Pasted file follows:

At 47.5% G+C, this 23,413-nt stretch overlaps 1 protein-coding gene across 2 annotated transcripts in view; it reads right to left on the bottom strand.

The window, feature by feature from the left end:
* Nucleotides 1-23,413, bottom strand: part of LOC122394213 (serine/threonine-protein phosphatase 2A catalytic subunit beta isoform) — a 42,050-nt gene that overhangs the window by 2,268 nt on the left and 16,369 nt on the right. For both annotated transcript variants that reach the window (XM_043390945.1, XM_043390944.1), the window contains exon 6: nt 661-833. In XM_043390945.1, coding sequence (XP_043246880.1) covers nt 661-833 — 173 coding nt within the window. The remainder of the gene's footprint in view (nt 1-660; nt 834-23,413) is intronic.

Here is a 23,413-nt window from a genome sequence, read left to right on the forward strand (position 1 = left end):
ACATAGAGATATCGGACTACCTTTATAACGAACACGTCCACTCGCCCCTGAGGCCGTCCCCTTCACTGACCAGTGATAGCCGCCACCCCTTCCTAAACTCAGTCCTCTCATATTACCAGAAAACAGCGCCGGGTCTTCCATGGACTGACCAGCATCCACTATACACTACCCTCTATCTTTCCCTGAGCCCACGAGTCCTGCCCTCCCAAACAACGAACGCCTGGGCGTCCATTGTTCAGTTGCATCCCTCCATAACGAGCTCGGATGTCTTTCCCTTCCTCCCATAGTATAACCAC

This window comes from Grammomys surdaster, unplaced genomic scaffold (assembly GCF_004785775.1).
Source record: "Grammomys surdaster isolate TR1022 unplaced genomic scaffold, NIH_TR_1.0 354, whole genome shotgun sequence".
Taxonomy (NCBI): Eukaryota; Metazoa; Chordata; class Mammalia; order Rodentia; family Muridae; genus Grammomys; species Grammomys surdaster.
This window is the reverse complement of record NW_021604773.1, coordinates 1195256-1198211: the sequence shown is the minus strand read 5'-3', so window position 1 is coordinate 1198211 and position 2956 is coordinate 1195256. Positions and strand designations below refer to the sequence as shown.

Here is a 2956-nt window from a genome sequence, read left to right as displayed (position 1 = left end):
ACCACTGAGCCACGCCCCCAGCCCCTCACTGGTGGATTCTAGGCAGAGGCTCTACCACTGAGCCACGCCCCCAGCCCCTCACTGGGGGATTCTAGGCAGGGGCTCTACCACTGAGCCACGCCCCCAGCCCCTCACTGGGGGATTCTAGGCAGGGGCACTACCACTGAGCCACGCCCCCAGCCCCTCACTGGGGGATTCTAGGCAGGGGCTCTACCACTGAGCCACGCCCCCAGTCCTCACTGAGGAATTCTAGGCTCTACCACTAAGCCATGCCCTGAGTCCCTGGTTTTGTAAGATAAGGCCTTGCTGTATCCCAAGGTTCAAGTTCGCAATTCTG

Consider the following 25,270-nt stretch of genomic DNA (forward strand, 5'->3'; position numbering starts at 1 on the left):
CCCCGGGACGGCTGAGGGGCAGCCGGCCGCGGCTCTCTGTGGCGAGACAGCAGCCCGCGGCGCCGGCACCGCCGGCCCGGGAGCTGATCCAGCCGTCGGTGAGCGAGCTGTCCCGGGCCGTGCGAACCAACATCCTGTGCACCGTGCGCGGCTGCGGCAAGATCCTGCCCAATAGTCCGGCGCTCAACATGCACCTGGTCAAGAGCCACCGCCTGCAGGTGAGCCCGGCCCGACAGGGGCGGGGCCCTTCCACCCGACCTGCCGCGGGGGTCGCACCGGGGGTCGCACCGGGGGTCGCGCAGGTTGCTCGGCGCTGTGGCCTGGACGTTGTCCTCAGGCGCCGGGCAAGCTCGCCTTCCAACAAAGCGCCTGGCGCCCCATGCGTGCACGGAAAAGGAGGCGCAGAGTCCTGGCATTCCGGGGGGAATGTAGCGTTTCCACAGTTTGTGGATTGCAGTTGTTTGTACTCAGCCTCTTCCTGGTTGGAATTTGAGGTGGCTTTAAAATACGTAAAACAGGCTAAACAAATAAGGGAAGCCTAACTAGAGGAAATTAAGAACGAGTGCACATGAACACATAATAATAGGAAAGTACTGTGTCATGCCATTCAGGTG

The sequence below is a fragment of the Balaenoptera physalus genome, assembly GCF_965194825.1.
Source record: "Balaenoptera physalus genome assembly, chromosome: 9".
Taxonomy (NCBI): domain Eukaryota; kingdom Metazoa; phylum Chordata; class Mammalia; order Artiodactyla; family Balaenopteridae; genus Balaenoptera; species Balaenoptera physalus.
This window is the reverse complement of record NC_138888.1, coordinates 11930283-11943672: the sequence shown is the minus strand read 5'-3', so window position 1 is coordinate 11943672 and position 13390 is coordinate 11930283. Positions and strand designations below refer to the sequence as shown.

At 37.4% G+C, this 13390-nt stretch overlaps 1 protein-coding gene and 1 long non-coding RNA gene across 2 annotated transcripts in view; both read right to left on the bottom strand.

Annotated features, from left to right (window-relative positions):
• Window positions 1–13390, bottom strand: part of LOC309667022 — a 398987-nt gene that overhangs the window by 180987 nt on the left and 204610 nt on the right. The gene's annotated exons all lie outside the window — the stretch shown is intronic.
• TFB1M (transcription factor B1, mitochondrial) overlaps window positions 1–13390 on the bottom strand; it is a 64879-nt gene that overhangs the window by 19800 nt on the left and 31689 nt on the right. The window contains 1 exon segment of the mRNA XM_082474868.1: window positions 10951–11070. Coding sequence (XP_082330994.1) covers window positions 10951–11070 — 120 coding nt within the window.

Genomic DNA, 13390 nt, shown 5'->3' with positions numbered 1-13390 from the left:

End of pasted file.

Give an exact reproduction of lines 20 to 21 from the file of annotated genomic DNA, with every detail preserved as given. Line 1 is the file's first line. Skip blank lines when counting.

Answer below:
• Window positions 1–13390, bottom strand: part of LOC309667022 — a 398987-nt gene that overhangs the window by 180987 nt on the left and 204610 nt on the right. The gene's annotated exons all lie outside the window — the stretch shown is intronic.
• TFB1M (transcription factor B1, mitochondrial) overlaps window positions 1–13390 on the bottom strand; it is a 64879-nt gene that overhangs the window by 19800 nt on the left and 31689 nt on the right. The window contains 1 exon segment of the mRNA XM_082474868.1: window positions 10951–11070. Coding sequence (XP_082330994.1) covers window positions 10951–11070 — 120 coding nt within the window.